France prepares for rail strikes protesting labor reform bill

 France-prepares-for-rail-strikes-protesting-labor-reform-bill.  PARIS,  A railway strike in France begins Tuesday, as President Francois Hollande insists a labor reform bill, the cause of the labor unrest, will not be withdrawn.

Protesters face security forces as violence erupted during a demonstration against the government’s proposed labor reform law in Paris, on 26 May 2016. A rail strike is planned for this week. Photo by Maya Vidon-White/UPI | License Photo

The bill includes provisions giving employers more flexibility to lay off employees and negotiate directly with employees on holiday, maternity and special leaves, now strictly regulated in France. It also gives employers more flexibility to negotiate work schedules.

The bill was the focus of violent demonstrations across France last week.

The national railway strike, to begin late Tuesday, will impact high-speed TGV trains, the Transilien commuter lines and Metro lines in Paris, intercity routes and rail travel to other European countries. It could also have an effect on the Euro 2016 soccer tournament, which France hosts next week, and Paris tourism executives have warned the threats of strikes are reducing the annual summer influx of visitors.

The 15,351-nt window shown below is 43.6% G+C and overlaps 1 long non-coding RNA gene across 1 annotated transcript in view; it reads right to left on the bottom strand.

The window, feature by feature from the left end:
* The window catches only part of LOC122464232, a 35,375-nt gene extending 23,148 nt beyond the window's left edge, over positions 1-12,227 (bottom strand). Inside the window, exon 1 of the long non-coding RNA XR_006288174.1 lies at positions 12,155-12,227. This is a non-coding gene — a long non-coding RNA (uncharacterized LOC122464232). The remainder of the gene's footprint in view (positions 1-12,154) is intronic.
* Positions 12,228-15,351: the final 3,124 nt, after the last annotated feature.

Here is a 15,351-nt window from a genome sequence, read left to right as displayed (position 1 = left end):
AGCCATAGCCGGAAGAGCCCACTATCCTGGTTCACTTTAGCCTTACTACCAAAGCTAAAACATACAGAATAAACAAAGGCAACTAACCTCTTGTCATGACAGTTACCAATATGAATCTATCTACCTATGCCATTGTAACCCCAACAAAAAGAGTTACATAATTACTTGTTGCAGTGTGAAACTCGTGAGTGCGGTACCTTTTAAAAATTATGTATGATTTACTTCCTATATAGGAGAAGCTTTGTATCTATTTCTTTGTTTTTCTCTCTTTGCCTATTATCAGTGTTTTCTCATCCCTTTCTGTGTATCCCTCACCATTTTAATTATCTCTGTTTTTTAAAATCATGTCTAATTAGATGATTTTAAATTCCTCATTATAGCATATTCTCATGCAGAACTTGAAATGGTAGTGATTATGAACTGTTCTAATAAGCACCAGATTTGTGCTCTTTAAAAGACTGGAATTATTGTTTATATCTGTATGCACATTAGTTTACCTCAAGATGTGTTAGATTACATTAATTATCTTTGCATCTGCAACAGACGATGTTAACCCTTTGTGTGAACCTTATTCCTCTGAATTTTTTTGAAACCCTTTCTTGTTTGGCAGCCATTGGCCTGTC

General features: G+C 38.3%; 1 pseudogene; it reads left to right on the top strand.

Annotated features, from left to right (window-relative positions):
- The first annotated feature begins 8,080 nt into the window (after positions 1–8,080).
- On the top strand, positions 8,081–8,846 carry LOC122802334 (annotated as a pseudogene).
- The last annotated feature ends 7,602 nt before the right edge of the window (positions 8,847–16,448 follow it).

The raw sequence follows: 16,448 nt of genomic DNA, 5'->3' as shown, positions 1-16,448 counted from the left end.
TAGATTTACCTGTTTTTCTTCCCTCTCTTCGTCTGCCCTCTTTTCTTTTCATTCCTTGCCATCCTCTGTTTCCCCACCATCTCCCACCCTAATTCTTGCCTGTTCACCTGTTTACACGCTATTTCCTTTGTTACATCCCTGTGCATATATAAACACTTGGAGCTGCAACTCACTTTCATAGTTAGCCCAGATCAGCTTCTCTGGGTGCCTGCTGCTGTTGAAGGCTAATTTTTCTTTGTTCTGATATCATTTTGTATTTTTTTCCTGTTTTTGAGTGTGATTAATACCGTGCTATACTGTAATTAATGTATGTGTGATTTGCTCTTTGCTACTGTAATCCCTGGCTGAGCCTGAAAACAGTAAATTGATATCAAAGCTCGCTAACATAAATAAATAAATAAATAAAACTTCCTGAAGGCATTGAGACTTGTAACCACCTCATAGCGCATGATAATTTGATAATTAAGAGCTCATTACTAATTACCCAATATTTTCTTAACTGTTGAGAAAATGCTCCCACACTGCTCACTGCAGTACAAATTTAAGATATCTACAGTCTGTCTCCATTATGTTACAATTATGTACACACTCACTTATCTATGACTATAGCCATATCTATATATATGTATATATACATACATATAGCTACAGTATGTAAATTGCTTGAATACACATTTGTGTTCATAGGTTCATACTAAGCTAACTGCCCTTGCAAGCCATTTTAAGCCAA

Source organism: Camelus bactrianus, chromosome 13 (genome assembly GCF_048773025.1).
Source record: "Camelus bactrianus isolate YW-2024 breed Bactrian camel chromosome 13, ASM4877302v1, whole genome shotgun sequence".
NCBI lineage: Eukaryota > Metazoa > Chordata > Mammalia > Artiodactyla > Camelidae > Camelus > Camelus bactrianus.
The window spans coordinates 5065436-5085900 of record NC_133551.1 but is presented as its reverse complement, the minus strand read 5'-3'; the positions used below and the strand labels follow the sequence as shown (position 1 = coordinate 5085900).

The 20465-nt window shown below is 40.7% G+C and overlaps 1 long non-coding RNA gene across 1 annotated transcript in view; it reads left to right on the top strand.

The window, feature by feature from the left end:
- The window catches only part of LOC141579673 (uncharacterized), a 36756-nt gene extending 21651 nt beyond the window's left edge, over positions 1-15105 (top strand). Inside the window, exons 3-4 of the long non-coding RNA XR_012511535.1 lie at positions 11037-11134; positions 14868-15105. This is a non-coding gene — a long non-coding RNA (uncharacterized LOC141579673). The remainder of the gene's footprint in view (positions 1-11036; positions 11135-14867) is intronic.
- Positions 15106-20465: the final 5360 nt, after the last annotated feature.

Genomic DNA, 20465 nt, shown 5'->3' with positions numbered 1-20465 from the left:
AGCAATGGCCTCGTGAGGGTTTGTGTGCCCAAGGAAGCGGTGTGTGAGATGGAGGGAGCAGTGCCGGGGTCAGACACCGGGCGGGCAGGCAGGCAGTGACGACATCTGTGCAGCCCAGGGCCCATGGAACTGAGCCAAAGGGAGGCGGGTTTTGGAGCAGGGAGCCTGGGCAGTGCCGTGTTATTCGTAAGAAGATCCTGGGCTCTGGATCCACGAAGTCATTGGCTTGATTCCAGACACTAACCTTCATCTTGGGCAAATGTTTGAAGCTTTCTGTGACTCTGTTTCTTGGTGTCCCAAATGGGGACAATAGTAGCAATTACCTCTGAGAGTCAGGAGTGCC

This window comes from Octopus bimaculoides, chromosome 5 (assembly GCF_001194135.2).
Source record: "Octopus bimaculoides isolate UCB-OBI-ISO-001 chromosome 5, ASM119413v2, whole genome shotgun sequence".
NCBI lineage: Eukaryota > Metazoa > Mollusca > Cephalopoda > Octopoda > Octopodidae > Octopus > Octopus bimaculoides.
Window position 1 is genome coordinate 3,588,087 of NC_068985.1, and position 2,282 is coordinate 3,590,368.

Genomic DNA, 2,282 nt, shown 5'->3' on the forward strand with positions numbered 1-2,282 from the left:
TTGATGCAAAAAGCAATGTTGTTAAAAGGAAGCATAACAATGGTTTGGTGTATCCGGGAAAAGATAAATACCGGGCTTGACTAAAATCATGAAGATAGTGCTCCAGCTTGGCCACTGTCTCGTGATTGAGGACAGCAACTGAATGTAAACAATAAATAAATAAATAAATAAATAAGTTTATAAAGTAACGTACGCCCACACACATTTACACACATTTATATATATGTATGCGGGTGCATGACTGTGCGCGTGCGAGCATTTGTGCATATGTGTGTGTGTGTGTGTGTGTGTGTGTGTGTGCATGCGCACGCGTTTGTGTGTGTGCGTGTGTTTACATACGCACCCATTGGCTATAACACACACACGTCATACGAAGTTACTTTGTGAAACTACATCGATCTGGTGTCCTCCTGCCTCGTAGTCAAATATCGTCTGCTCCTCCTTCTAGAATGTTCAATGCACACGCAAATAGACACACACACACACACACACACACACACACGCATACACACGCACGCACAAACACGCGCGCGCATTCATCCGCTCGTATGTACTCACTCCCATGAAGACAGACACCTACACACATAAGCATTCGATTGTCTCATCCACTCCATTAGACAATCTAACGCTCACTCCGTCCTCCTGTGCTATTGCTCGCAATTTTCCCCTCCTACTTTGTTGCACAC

Three major unions representing rail workers promised a “strong mobilization” for the strike. If the strike has an impact, more unions are expected to join. Citizens’ support for the unions is at 46 percent, a poll published Sunday in the Journal du Dimanche indicated.

The labor reform bill passed the lower house of parliament without a vote. A national “day of action,” with more strikes expected, is planned for June 14, when the French senate is expected to vote on the bill.

“The text (of the bill) assures the best performance for businesses and offers new rights to employees,” Hollande said in an interview, the BBC reported, an indication he has no intention of backing down or modifying the legislation.

In separate issues, Air France pilots and air-traffic controllers are also considering strike actions.

By Ed Adamczyk